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Old 09-11-2020, 06:34 AM   #33
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I wish there were more people like you!

Toured California in the 80's in a popup when the kids were little. Don't plan on ever going back.
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Old 09-11-2020, 07:02 AM   #34
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Kudos to the National Guard.

But, I gotta ask. How much warning did these campers have that there was a wildfire in the area? I know that wildfires can start rapidly, move fast, and turn on a dime. However, if there is a wildfire within a hundred miles of the place where I am camping, I am going to use my fully-stocked PED (personal evacuation device, i.e. camper) and get the heck outta there.

There musta been one heckuva set of circumstances to trap these relatively mobile folks.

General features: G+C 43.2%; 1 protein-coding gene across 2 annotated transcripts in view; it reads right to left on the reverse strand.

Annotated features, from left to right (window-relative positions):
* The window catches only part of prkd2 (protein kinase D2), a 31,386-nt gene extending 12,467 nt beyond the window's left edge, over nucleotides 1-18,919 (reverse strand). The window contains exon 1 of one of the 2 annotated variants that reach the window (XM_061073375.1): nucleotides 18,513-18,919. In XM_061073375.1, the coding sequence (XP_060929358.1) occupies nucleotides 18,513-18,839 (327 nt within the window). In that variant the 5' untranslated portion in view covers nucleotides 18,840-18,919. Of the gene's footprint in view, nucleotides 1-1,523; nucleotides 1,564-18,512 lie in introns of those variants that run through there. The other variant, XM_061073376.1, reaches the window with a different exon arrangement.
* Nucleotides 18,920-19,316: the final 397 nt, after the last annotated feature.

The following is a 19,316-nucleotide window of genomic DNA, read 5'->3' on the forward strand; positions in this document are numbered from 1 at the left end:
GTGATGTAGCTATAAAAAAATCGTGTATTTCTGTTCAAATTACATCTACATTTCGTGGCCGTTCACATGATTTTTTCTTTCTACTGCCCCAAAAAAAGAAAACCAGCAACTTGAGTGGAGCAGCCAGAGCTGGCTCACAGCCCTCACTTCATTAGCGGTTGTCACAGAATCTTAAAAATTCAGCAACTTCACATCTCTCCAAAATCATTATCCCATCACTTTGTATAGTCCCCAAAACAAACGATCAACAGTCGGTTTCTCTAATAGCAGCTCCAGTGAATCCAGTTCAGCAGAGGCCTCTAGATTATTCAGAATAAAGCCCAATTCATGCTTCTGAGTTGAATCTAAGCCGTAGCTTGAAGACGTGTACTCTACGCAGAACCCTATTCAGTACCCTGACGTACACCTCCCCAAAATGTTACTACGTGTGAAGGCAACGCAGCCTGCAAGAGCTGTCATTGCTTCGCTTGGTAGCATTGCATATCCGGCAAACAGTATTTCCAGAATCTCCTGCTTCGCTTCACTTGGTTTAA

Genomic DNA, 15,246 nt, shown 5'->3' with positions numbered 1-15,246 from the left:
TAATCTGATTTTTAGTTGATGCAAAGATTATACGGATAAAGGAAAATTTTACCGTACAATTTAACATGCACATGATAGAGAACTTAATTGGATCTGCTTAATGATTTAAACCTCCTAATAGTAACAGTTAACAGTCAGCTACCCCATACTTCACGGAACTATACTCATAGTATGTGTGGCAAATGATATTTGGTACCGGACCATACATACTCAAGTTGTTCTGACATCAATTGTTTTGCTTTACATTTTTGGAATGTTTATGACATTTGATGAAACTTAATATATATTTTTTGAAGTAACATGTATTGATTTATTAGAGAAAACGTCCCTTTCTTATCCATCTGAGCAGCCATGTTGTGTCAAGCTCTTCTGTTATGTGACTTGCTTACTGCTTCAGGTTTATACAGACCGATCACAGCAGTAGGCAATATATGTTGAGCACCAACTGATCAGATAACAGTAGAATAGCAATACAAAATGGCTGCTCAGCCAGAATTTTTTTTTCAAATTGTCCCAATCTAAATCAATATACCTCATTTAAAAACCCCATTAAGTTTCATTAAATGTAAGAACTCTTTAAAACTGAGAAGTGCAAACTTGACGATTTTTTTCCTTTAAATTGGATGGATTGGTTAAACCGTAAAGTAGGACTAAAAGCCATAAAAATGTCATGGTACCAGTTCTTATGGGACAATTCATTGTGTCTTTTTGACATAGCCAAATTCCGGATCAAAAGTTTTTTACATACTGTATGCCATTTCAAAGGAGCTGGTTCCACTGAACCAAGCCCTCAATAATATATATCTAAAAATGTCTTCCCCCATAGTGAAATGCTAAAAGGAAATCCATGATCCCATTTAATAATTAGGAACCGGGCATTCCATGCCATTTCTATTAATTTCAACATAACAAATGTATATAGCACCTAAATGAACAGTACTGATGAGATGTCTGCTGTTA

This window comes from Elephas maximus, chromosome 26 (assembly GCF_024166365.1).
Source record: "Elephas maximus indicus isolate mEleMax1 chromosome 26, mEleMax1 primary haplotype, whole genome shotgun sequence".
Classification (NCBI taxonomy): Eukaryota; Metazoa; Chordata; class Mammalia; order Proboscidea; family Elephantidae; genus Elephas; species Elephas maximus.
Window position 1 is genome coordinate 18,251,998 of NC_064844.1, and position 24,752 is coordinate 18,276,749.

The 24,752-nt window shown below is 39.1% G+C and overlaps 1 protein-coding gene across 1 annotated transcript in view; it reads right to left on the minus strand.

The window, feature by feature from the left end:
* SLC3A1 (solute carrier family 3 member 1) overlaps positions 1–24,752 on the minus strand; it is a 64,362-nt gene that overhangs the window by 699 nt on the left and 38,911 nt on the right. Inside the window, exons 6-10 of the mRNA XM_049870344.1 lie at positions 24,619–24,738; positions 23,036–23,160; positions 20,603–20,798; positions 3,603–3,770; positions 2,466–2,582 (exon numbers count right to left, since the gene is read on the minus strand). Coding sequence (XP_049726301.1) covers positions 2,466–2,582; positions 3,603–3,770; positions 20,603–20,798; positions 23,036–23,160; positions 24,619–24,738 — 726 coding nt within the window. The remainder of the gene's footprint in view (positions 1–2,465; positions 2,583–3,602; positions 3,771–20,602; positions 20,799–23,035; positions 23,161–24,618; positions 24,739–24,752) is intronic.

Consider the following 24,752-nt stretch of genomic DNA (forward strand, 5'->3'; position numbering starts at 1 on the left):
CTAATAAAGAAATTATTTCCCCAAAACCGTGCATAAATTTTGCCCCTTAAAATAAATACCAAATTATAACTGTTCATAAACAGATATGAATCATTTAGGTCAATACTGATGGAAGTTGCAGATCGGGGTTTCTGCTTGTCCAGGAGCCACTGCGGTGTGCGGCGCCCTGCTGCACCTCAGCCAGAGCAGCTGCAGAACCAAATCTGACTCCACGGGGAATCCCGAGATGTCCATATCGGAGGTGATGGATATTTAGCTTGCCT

I have friends missing in those fires (waiting to hear if they have checked in as safe). They were told to shelter in place until they receive word to evacuate and they were waiting...with their animals. Having seen traffic jams especially with long narrow roads and no off roads to escape to all it takes is one tree across a road or breakdown and everyone is sitting ducks if the fire overtakes them - with high winds fires can jump miles. I expect these campers were told to stay by the lake where they could at least dive in the water to avoid the fire. It is hard to know whether to trust the authorities and wait or to go out on your own to save yourself and find out - I have seen bad outcomes with either course of action.
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Old 09-11-2020, 07:30 AM   #35
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I have friends missing in those fires (waiting to hear if they have checked in as safe). They were told to shelter in place until they receive word to evacuate and they were waiting...with their animals. Having seen traffic jams especially with long narrow roads and no off roads to escape to all it takes is one tree across a road or breakdown and everyone is sitting ducks if the fire overtakes them - with high winds fires can jump miles. I expect these campers were told to stay by the lake where they could at least dive in the water to avoid the fire. It is hard to know whether to trust the authorities and wait or to go out on your own to save yourself and find out - I have seen bad outcomes with either course of action.